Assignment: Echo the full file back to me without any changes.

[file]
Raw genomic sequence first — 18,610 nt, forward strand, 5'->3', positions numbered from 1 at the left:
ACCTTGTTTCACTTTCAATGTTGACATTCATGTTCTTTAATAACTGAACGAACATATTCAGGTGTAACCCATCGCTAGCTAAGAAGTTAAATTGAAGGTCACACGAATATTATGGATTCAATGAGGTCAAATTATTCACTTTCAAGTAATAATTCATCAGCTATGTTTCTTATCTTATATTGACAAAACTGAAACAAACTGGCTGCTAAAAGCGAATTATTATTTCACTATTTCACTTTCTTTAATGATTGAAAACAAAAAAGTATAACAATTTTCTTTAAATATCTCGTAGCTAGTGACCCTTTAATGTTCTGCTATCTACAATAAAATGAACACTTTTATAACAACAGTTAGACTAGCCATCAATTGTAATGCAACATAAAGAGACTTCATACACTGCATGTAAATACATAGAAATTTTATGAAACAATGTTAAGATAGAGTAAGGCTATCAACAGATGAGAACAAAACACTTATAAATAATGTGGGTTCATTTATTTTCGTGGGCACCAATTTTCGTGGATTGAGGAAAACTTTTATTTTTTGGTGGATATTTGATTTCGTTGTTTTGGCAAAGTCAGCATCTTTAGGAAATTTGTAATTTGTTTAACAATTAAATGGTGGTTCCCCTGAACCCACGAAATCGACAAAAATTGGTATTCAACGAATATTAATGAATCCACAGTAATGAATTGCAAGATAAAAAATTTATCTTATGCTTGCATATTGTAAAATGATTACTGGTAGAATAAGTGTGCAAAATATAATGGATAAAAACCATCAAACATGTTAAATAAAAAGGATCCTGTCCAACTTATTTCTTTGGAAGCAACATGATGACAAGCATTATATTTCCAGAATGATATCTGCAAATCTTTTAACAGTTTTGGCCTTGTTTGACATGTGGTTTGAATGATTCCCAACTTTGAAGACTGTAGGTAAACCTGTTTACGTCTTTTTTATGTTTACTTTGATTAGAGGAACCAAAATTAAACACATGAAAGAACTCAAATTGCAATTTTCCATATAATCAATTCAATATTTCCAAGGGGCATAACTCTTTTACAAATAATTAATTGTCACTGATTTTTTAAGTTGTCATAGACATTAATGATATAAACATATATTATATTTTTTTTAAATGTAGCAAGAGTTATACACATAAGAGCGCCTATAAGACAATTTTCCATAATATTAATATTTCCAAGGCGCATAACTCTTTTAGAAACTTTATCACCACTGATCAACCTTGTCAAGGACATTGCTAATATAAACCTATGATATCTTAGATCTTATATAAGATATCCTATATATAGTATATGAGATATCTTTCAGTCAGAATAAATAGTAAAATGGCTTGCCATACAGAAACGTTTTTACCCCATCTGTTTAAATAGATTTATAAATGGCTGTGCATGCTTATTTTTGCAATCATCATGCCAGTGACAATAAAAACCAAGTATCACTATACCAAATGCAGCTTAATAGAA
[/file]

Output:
Raw genomic sequence first — 18,610 nt, forward strand, 5'->3', positions numbered from 1 at the left:
ACCTTGTTTCACTTTCAATGTTGACATTCATGTTCTTTAATAACTGAACGAACATATTCAGGTGTAACCCATCGCTAGCTAAGAAGTTAAATTGAAGGTCACACGAATATTATGGATTCAATGAGGTCAAATTATTCACTTTCAAGTAATAATTCATCAGCTATGTTTCTTATCTTATATTGACAAAACTGAAACAAACTGGCTGCTAAAAGCGAATTATTATTTCACTATTTCACTTTCTTTAATGATTGAAAACAAAAAAGTATAACAATTTTCTTTAAATATCTCGTAGCTAGTGACCCTTTAATGTTCTGCTATCTACAATAAAATGAACACTTTTATAACAACAGTTAGACTAGCCATCAATTGTAATGCAACATAAAGAGACTTCATACACTGCATGTAAATACATAGAAATTTTATGAAACAATGTTAAGATAGAGTAAGGCTATCAACAGATGAGAACAAAACACTTATAAATAATGTGGGTTCATTTATTTTCGTGGGCACCAATTTTCGTGGATTGAGGAAAACTTTTATTTTTTGGTGGATATTTGATTTCGTTGTTTTGGCAAAGTCAGCATCTTTAGGAAATTTGTAATTTGTTTAACAATTAAATGGTGGTTCCCCTGAACCCACGAAATCGACAAAAATTGGTATTCAACGAATATTAATGAATCCACAGTAATGAATTGCAAGATAAAAAATTTATCTTATGCTTGCATATTGTAAAATGATTACTGGTAGAATAAGTGTGCAAAATATAATGGATAAAAACCATCAAACATGTTAAATAAAAAGGATCCTGTCCAACTTATTTCTTTGGAAGCAACATGATGACAAGCATTATATTTCCAGAATGATATCTGCAAATCTTTTAACAGTTTTGGCCTTGTTTGACATGTGGTTTGAATGATTCCCAACTTTGAAGACTGTAGGTAAACCTGTTTACGTCTTTTTTATGTTTACTTTGATTAGAGGAACCAAAATTAAACACATGAAAGAACTCAAATTGCAATTTTCCATATAATCAATTCAATATTTCCAAGGGGCATAACTCTTTTACAAATAATTAATTGTCACTGATTTTTTAAGTTGTCATAGACATTAATGATATAAACATATATTATATTTTTTTTAAATGTAGCAAGAGTTATACACATAAGAGCGCCTATAAGACAATTTTCCATAATATTAATATTTCCAAGGCGCATAACTCTTTTAGAAACTTTATCACCACTGATCAACCTTGTCAAGGACATTGCTAATATAAACCTATGATATCTTAGATCTTATATAAGATATCCTATATATAGTATATGAGATATCTTTCAGTCAGAATAAATAGTAAAATGGCTTGCCATACAGAAACGTTTTTACCCCATCTGTTTAAATAGATTTATAAATGGCTGTGCATGCTTATTTTTGCAATCATCATGCCAGTGACAATAAAAACCAAGTATCACTATACCAAATGCAGCTTAATAGAA